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The Brightview staff includes, from left, nurse practitioner Jennifer Curran, regional outreach director Tanya Smith and nurse practitioner Kirstie Ferrell.     Larry Penkava/Randolph Hub

Brightview offers help for addictions

ASHEBORO — Overcoming addiction is hard work and can’t be fixed overnight. It takes accountability, structure and positive life goals.


Those are things an individual needs help with. Brightview is providing that help.


The comprehensive outpatient addiction treatment center opened Dec. 4 at 341 N. Fayetteville St., Asheboro. In less than three months, the facility has accepted more than 70 clients.


Tanya Smith, regional director of outreach, said counseling is critical to defeating addiction. “If they don’t want counseling, we’re not a good fit,” she said. “We do counseling to change habits and drug-seeking behaviors” while instilling “healthy life decisions. This all happens with counseling.”


Brightview was founded in 2015 by an emergency room physician in Cincinnati, Ohio. There are now 73 facilities nationwide treating some 28,000 patients per month. Asheboro is the second center in North Carolina with another five scheduled to open soon.


The Asheboro center has eight staff members on-site with other support professionals. Clients can walk in to ask for help from 5 a.m.-2 p.m. Monday-Friday and 8 a.m.-noon on Saturdays. But someone will answer the phone, 833-510-4357, at all hours, seven days a week.


Of those seeking help for addiction, Smith said, “They’re broken when they come through the door. We work to bring them back up.”


A potential client receives a complete physical, which includes a toxicology screen to get a baseline of their physical condition and drugs in the system. After a doctor’s examination, the client submits to counseling. Each time they come in, they must provide a toxicology screen through a urine sample.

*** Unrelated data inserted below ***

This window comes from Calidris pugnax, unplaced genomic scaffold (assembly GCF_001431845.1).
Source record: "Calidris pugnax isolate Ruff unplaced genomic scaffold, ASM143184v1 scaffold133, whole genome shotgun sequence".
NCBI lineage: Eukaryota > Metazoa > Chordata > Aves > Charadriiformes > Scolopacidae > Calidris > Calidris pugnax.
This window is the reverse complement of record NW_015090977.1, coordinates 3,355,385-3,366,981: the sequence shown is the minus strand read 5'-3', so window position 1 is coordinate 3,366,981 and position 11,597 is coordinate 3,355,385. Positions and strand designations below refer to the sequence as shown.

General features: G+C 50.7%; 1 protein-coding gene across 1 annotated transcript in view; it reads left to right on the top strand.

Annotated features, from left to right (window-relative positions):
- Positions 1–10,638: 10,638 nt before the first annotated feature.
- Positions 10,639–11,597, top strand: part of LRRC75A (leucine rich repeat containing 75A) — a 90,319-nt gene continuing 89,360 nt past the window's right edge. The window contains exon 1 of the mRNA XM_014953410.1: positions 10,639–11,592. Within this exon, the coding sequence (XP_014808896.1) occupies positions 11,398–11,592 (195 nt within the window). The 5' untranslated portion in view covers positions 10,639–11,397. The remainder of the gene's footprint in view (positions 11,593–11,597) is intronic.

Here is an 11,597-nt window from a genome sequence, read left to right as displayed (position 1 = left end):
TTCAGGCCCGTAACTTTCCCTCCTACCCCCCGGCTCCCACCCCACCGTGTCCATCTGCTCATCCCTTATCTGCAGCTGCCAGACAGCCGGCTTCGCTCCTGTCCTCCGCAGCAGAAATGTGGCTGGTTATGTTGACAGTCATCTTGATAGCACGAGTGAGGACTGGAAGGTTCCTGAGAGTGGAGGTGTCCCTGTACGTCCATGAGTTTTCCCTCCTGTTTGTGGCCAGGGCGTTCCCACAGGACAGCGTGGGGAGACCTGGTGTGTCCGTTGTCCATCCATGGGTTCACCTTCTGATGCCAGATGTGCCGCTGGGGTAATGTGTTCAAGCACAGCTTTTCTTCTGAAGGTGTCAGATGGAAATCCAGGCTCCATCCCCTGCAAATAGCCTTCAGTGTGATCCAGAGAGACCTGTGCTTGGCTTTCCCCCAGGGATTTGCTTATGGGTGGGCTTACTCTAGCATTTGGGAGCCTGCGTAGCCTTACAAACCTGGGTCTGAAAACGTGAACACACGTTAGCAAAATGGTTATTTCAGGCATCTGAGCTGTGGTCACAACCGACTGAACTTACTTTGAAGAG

Smith said a large percentage of those addicted have mental problems related to trauma, which can come from their home or social environment, their biological history or exposure to drugs.


An example is a person who has lost their job and found themselves homeless, which is traumatic in itself. The person will resort to do what it takes to survive, things he or she was raised not to believe is acceptable to society, leading to more trauma. The person wants the pain to stop and turns to drugs or alcohol.


About 60 percent of those with addictions also have mental health issues, Smith said. Brightview teams with mental health professionals, such as Daymark, to help with patients with severe problems.


Smith blames the nationwide homeless situation on the COVID-19 pandemic, when people lost their jobs and found themselves unable to support themselves. That is exacerbated by a housing shortage. 


Those who come to Brightview for help are expected to show significant progress in 90 days. But they can continue to receive help and encouragement.